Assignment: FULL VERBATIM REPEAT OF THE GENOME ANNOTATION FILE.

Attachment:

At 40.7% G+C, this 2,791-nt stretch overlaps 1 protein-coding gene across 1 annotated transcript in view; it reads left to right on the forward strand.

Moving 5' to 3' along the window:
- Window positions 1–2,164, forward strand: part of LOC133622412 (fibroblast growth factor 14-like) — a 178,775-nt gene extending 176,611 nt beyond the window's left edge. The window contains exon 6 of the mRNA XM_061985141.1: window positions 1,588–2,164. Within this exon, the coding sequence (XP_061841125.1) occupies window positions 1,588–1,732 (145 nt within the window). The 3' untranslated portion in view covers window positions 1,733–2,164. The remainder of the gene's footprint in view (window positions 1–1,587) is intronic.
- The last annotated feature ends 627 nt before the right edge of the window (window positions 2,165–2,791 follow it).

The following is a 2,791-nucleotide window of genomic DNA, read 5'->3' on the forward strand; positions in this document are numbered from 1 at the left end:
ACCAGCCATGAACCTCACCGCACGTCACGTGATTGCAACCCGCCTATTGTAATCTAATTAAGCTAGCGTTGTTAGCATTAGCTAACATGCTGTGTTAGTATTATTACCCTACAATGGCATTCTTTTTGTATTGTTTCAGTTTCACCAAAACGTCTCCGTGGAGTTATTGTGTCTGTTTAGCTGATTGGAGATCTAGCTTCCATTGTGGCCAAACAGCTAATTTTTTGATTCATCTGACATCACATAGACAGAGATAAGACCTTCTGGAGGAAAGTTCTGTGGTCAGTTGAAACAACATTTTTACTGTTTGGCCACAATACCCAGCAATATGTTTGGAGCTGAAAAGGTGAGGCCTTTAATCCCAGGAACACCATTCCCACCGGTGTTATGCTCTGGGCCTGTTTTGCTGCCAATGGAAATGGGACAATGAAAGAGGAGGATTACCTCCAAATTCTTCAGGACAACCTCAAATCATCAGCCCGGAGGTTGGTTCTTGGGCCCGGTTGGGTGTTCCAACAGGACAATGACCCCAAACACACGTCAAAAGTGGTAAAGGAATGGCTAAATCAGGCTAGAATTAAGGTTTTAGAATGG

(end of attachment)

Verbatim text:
At 40.7% G+C, this 2,791-nt stretch overlaps 1 protein-coding gene across 1 annotated transcript in view; it reads left to right on the forward strand.

Moving 5' to 3' along the window:
- Window positions 1–2,164, forward strand: part of LOC133622412 (fibroblast growth factor 14-like) — a 178,775-nt gene extending 176,611 nt beyond the window's left edge. The window contains exon 6 of the mRNA XM_061985141.1: window positions 1,588–2,164. Within this exon, the coding sequence (XP_061841125.1) occupies window positions 1,588–1,732 (145 nt within the window). The 3' untranslated portion in view covers window positions 1,733–2,164. The remainder of the gene's footprint in view (window positions 1–1,587) is intronic.
- The last annotated feature ends 627 nt before the right edge of the window (window positions 2,165–2,791 follow it).

The following is a 2,791-nucleotide window of genomic DNA, read 5'->3' on the forward strand; positions in this document are numbered from 1 at the left end:
ACCAGCCATGAACCTCACCGCACGTCACGTGATTGCAACCCGCCTATTGTAATCTAATTAAGCTAGCGTTGTTAGCATTAGCTAACATGCTGTGTTAGTATTATTACCCTACAATGGCATTCTTTTTGTATTGTTTCAGTTTCACCAAAACGTCTCCGTGGAGTTATTGTGTCTGTTTAGCTGATTGGAGATCTAGCTTCCATTGTGGCCAAACAGCTAATTTTTTGATTCATCTGACATCACATAGACAGAGATAAGACCTTCTGGAGGAAAGTTCTGTGGTCAGTTGAAACAACATTTTTACTGTTTGGCCACAATACCCAGCAATATGTTTGGAGCTGAAAAGGTGAGGCCTTTAATCCCAGGAACACCATTCCCACCGGTGTTATGCTCTGGGCCTGTTTTGCTGCCAATGGAAATGGGACAATGAAAGAGGAGGATTACCTCCAAATTCTTCAGGACAACCTCAAATCATCAGCCCGGAGGTTGGTTCTTGGGCCCGGTTGGGTGTTCCAACAGGACAATGACCCCAAACACACGTCAAAAGTGGTAAAGGAATGGCTAAATCAGGCTAGAATTAAGGTTTTAGAATGG